He taught that belief, held on to, through faith; was the one great requirement that set people firmly upon the road to salvation: and urged his followers to walk that way. The Gospels and Epistles show that many accepted the Lord’s teaching  - and that many did not.
Today, through looking elsewhere: many people risk becoming part of those who do not fully accept God’s way of doing things.
They teeter on the edge of a spiritual adventure; of a new beginning that will never be theirs, as long as they fail to accept what Christ actually taught; and, instead, continue to wander down paths that God has not set before them.
‘There must be more to it than that’, sounds plausible: but can be a dangerous concept: in that its persuasiveness has the ability to lead people far astray. It can persuade genuine seekers to waste spiritual energy, in search of deeper implications that, as twice said; are simply not there to be found: and, in so doing, put their spiritual lives at risk.
The Old Testament required believers to fully obey the law. Only then, could they move towards the perfection that led to ongoing life with God. Such teaching can produce concepts of ‘up and doing’ action, leading on to eventual ‘achievement’.
The New Testament requirement is that we should fully accept what Jesus Christ has achieved on our behalf: and place all our hopes in him.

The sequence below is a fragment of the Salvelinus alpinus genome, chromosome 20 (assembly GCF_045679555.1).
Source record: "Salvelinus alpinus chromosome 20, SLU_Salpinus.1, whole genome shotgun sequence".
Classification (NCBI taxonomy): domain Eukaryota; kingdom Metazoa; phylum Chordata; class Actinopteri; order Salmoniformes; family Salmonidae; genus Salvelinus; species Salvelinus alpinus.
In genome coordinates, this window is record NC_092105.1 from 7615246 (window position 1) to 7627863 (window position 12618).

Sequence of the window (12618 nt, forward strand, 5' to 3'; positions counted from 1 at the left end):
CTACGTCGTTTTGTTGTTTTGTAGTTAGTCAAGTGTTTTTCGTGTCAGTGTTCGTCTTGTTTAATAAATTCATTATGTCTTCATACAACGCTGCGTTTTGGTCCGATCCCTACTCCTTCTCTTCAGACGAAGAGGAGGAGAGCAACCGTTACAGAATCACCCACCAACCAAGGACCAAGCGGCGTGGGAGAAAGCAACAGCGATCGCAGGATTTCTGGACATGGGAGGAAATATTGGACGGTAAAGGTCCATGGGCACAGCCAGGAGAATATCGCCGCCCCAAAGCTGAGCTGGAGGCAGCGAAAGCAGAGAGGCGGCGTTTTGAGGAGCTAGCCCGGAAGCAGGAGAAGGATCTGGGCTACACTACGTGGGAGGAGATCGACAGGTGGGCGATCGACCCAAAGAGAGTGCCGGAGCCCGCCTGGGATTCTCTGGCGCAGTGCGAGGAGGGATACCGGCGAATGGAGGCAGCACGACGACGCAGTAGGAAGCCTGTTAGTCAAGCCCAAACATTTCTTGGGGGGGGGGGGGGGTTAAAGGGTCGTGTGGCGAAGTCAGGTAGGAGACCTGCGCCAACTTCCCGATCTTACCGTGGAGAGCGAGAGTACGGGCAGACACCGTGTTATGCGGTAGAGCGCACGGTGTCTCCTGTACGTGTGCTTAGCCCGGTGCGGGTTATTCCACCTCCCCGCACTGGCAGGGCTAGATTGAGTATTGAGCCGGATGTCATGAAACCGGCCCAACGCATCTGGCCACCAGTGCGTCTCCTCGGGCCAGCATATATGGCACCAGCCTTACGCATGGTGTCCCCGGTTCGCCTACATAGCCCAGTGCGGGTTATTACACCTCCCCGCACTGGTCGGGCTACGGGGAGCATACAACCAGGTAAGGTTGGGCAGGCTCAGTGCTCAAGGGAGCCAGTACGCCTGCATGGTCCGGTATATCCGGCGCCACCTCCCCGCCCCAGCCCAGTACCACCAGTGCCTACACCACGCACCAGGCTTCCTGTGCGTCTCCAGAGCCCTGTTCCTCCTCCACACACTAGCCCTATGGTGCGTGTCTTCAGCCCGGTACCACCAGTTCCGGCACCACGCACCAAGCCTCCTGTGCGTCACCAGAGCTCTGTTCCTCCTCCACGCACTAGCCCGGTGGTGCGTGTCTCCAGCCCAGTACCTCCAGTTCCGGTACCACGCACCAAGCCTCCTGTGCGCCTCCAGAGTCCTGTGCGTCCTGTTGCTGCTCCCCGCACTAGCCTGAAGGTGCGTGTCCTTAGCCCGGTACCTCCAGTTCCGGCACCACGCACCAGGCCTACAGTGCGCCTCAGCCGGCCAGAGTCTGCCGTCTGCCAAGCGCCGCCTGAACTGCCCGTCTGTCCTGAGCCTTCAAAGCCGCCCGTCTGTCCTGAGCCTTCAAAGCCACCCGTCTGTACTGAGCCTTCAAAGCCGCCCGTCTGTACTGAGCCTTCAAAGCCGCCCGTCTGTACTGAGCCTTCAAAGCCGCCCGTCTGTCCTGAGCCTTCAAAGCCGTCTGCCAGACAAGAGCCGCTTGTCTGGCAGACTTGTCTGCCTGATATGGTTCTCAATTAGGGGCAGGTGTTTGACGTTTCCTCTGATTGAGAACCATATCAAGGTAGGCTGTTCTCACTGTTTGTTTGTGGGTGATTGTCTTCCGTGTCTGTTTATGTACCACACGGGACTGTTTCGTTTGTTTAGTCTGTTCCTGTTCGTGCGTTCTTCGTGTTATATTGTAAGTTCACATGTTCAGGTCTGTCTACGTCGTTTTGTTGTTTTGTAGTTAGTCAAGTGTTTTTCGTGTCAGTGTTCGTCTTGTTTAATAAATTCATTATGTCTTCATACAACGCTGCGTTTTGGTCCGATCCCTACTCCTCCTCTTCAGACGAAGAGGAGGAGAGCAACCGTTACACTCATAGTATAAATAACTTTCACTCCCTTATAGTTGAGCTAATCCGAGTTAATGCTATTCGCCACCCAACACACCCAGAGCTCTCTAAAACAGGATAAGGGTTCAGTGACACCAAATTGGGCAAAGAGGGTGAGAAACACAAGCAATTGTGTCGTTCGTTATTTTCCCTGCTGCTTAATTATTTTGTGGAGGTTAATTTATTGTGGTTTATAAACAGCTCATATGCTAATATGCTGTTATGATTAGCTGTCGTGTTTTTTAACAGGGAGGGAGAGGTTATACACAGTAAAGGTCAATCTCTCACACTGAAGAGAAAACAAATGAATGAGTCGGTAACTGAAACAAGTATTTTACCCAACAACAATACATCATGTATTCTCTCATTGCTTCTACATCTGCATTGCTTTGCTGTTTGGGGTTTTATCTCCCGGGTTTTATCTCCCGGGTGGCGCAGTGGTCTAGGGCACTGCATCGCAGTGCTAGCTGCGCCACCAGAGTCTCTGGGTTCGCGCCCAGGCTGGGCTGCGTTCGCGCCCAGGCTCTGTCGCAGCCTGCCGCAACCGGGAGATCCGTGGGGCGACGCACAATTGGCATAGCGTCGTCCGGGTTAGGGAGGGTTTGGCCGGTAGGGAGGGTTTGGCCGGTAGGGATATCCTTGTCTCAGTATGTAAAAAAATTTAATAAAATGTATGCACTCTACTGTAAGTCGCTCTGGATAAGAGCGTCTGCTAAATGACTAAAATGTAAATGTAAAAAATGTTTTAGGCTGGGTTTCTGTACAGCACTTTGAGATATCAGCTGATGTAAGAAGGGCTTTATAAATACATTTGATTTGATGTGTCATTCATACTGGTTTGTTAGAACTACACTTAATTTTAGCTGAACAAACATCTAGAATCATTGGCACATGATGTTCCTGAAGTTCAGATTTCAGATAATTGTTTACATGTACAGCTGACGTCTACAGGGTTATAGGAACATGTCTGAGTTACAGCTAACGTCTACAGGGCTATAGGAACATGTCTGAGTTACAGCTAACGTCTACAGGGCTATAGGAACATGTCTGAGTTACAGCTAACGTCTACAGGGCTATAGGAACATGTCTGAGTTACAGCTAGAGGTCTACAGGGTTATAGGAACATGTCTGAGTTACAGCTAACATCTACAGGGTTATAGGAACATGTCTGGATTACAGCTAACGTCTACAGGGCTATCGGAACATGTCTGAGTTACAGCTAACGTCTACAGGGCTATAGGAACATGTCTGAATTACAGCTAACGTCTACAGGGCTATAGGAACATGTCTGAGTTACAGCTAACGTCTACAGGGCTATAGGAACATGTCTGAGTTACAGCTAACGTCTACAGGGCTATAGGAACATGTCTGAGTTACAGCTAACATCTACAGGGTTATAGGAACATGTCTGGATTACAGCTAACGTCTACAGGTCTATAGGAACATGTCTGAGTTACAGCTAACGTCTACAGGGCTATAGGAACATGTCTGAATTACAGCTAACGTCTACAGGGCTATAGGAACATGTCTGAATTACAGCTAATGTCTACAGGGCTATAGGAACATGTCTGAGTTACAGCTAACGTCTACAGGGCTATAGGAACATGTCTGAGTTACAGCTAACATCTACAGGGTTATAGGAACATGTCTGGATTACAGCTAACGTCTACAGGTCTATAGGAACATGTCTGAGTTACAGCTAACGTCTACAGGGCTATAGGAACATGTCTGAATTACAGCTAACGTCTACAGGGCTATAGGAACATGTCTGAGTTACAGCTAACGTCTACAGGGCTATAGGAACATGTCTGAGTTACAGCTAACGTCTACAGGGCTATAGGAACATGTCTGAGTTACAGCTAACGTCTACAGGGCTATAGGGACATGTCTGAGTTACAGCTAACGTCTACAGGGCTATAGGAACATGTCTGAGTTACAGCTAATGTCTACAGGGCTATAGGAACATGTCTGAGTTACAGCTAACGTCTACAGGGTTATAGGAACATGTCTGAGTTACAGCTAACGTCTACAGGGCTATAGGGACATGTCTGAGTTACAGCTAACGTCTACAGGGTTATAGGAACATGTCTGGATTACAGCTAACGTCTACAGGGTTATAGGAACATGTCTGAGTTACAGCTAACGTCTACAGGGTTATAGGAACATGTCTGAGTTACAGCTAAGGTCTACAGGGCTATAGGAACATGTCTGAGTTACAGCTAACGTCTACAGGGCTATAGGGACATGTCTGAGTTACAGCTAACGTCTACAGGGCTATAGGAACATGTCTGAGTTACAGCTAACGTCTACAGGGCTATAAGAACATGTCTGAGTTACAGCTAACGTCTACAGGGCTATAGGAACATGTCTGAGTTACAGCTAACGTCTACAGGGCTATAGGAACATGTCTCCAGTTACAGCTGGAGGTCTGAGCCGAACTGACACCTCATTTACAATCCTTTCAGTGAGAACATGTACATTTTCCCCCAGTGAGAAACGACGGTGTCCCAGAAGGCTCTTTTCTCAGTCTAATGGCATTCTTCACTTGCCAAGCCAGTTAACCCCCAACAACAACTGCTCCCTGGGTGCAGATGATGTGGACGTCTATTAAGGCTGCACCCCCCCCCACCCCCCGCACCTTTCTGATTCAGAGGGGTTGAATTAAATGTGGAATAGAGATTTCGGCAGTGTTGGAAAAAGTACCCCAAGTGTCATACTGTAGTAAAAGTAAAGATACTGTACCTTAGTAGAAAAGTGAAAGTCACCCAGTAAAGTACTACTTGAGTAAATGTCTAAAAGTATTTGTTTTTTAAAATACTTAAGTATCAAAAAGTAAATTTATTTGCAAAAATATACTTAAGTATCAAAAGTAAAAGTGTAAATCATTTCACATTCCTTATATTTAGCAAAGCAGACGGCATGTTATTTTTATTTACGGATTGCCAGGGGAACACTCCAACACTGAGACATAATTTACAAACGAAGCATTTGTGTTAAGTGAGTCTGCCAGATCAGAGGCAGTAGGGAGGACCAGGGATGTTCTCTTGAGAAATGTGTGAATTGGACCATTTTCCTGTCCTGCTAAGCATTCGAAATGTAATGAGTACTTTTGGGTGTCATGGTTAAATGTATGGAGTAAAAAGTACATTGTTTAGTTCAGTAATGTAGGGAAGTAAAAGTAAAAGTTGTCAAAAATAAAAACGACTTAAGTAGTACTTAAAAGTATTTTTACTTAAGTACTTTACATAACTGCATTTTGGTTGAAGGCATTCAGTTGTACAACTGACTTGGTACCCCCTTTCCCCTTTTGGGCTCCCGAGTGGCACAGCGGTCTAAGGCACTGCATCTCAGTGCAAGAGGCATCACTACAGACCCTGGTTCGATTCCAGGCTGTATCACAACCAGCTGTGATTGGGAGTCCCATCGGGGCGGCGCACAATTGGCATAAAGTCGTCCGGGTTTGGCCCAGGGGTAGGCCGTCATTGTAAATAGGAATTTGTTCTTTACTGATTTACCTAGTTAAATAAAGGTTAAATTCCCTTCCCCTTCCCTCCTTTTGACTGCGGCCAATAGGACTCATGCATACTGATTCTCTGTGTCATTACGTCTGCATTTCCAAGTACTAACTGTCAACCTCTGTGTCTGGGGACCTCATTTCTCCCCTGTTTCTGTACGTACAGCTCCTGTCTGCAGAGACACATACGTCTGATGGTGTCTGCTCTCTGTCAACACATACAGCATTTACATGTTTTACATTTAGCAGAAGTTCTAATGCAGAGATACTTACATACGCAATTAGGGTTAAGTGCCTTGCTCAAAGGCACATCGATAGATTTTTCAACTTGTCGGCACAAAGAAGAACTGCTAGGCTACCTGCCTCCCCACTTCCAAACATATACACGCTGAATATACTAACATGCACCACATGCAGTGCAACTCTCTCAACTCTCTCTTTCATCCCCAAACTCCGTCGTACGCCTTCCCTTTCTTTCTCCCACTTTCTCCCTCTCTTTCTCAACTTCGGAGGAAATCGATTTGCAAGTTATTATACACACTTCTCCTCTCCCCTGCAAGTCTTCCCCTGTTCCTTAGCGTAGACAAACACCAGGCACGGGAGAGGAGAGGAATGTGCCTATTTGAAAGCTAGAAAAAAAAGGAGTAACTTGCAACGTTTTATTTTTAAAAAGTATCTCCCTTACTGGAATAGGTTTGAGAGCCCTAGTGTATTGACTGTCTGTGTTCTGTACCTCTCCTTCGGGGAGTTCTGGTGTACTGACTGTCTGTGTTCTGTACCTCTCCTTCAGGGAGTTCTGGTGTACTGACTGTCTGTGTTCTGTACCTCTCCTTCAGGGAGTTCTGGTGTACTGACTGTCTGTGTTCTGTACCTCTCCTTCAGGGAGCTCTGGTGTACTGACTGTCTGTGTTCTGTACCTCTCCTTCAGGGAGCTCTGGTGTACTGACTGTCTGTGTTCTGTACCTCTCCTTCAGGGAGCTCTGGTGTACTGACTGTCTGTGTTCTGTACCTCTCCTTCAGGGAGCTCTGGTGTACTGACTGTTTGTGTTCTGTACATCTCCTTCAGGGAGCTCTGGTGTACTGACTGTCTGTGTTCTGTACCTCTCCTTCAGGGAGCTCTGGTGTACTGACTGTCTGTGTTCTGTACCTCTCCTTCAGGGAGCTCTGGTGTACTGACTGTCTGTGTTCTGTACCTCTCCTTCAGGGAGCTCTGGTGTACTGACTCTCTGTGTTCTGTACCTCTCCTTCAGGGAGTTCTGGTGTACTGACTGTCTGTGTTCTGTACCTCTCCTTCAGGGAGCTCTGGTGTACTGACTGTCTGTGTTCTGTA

Only then will his perfection be counted to us; and only then will his life fully renew our lives, and keep us spiritually safe.
It is a matter of principle becoming practice; something like this. Through Christ: God thinks of mankind in terms of the principle of perfection. Such perfection needs to be anchored, before it can become fulfilled.
It is firmly anchored at the heart of God’s great scheme of things; and it is fulfilled, in the lives of individual people, at the moment when they accept Jesus Christ as their personal ‘God, Saviour and Lord’.
Their deliberate acceptance becomes a catalyst; that converts the hope of the divine principle, to the actuality of Christ’s perfection, at work within them.
Individual acceptance-events become like milestones in peoples’ lives; and are encouraging markers in the ongoing, corporate life of the Church.              
Although human frailty and sin exists within the Church; the divinely established principle of perfection cannot be adversely affected by it.
Christ’s cleansing of us, and making us entirely acceptable to God the Father, has little to do with any increase in our theological understanding; and very much to do with divine mercy, love and grace.
Divine mercy, love and grace, are always on offer: but their application does not ‘just happen’. Instead, they are brought into being; and made to happen.